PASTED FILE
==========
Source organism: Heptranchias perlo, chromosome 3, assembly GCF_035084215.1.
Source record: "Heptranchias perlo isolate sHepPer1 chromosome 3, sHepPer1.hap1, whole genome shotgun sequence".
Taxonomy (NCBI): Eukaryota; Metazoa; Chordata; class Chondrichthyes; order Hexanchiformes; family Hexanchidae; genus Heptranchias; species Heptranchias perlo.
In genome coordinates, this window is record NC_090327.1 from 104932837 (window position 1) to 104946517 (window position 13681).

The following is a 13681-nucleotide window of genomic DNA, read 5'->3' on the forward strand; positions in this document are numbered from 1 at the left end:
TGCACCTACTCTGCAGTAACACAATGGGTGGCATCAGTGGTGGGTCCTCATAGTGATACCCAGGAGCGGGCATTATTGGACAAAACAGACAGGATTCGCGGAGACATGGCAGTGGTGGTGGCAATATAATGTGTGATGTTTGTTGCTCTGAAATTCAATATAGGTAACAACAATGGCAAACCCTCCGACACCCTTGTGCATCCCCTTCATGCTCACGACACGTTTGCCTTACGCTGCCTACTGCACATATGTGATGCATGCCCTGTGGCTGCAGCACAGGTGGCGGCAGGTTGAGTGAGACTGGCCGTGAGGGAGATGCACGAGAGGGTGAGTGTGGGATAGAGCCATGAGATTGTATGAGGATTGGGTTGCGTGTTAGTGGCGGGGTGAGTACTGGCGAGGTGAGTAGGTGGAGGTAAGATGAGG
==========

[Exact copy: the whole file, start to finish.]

Source organism: Heptranchias perlo, chromosome 3, assembly GCF_035084215.1.
Source record: "Heptranchias perlo isolate sHepPer1 chromosome 3, sHepPer1.hap1, whole genome shotgun sequence".
Taxonomy (NCBI): Eukaryota; Metazoa; Chordata; class Chondrichthyes; order Hexanchiformes; family Hexanchidae; genus Heptranchias; species Heptranchias perlo.
In genome coordinates, this window is record NC_090327.1 from 104932837 (window position 1) to 104946517 (window position 13681).

The following is a 13681-nucleotide window of genomic DNA, read 5'->3' on the forward strand; positions in this document are numbered from 1 at the left end:
TGCACCTACTCTGCAGTAACACAATGGGTGGCATCAGTGGTGGGTCCTCATAGTGATACCCAGGAGCGGGCATTATTGGACAAAACAGACAGGATTCGCGGAGACATGGCAGTGGTGGTGGCAATATAATGTGTGATGTTTGTTGCTCTGAAATTCAATATAGGTAACAACAATGGCAAACCCTCCGACACCCTTGTGCATCCCCTTCATGCTCACGACACGTTTGCCTTACGCTGCCTACTGCACATATGTGATGCATGCCCTGTGGCTGCAGCACAGGTGGCGGCAGGTTGAGTGAGACTGGCCGTGAGGGAGATGCACGAGAGGGTGAGTGTGGGATAGAGCCATGAGATTGTATGAGGATTGGGTTGCGTGTTAGTGGCGGGGTGAGTACTGGCGAGGTGAGTAGGTGGAGGTAAGATGAGG